Street Smarts For Faculty

This past week the Ambassadors held sessions in the Exchange designed to help familiarize new students with life in the college, teach them how to connect with faculty and staff and give them tips on how to thrive in the classroom.  We call it “street smarts” and the basic idea is to teach students how to communicate with us by effectively communicating with them in language they understand… the language of fellow students. 

This generational challenge extends to the classroom too where we regularly start out communicating with students in language they understand in the hopes of getting them proficient in the languages we understand… The languages of academia and business.  Effectuating this type of transformation requires professors to use examples that are relevant to their student audience… Things that connect with students’ experiences and they can relate to so they understand the faculty’s perspective.  Conversely, nothing kills learning like a dated example. It makes the professor seem out of date and out of touch. Yawns follow.  Listening stops.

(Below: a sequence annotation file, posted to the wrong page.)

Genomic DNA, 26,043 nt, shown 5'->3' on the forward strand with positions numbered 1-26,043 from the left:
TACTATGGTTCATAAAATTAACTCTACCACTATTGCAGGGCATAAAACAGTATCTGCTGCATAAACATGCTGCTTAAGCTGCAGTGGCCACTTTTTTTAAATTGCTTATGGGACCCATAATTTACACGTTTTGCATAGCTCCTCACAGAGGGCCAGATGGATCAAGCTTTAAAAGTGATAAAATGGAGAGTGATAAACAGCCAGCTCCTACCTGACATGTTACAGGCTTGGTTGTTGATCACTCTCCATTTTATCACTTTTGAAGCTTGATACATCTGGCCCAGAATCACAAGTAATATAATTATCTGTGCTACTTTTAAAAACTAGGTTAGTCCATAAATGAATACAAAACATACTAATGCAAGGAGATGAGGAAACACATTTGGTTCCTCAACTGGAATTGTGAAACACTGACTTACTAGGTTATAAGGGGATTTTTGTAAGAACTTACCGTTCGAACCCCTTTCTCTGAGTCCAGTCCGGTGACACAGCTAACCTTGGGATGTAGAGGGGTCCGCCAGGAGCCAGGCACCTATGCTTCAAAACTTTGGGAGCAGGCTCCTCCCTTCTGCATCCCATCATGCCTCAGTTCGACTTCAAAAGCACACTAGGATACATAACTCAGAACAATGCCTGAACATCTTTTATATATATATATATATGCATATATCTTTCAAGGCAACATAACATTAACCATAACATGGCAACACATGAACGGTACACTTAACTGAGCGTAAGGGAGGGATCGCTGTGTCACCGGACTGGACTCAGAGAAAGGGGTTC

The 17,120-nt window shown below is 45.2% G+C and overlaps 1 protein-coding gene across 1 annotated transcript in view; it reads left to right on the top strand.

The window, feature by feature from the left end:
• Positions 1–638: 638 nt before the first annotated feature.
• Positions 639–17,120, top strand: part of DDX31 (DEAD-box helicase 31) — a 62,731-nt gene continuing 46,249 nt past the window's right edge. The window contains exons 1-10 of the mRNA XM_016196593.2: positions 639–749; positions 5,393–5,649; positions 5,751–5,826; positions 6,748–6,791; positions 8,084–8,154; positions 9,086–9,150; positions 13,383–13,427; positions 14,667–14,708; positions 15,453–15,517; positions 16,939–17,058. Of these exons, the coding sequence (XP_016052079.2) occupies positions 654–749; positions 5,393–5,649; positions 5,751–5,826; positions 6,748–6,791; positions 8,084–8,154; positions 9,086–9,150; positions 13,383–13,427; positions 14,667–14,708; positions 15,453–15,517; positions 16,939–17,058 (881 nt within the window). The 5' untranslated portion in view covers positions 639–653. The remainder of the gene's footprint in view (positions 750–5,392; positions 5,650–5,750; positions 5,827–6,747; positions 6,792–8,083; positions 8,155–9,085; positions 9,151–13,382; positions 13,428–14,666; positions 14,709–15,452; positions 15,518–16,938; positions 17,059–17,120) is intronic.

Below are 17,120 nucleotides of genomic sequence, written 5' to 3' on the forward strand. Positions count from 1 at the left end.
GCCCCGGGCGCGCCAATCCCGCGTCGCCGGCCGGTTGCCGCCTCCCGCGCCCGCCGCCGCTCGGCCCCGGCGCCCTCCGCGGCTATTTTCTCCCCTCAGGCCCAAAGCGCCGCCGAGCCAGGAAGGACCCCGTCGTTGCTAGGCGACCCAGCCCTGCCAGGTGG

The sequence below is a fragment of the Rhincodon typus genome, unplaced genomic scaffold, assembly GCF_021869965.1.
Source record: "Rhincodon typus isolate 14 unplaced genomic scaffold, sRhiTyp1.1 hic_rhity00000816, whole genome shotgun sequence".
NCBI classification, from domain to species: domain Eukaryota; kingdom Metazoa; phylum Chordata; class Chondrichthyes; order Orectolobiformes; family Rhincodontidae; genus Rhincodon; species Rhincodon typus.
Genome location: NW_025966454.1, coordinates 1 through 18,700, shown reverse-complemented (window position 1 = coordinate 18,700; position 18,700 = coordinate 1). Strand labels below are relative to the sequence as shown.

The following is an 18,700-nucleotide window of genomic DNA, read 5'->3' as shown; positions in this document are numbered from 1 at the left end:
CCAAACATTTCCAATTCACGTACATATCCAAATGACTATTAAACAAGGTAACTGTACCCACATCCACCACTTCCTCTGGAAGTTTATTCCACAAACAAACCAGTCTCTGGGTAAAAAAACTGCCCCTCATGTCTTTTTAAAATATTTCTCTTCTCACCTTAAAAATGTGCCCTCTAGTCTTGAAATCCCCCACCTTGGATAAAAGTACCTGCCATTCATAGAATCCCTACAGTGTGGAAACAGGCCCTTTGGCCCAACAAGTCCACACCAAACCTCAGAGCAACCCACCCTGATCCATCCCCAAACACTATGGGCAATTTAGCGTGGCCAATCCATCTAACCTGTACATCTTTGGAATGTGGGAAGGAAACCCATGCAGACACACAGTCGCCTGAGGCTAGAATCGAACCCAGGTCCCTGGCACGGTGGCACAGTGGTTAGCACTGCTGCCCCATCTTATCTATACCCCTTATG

I rediscovered an old resource this week that helped me make sure I was relevant in the classroom.  It’s called the Beloit College Mindset List and you can access it by clicking here.  It reminds us of the things we think are current events or trends that Freshmen students never experienced or see as old hat.  The list is insight into student mindsets.  Items 3 and 10 on this year’s list make me feel sad for them.  Item 49 makes me feel really old.  The list comes out every year and takes five minutes to read, but like a month to process (lol).   Well worth the time. Think of it as street smarts for faculty.

3 thoughts on “Street Smarts For Faculty

  1. Same for me but I would add 43. Having lived through it there was no better way to let young folks know every vote counts. This is something to remind them of this fall.

  2. As a faculty member what I take away is that when I was their age, you had to memorize lists like this. They’ve always had a “post-AOL” Internet to store random knowledge for quick retrieval. Therefore, if all my class offers is a list of facts colorized with my observations or experiences, they can replace me with a 10 second Google search. I have to offer an experience instead, something the Internet doesn’t have.

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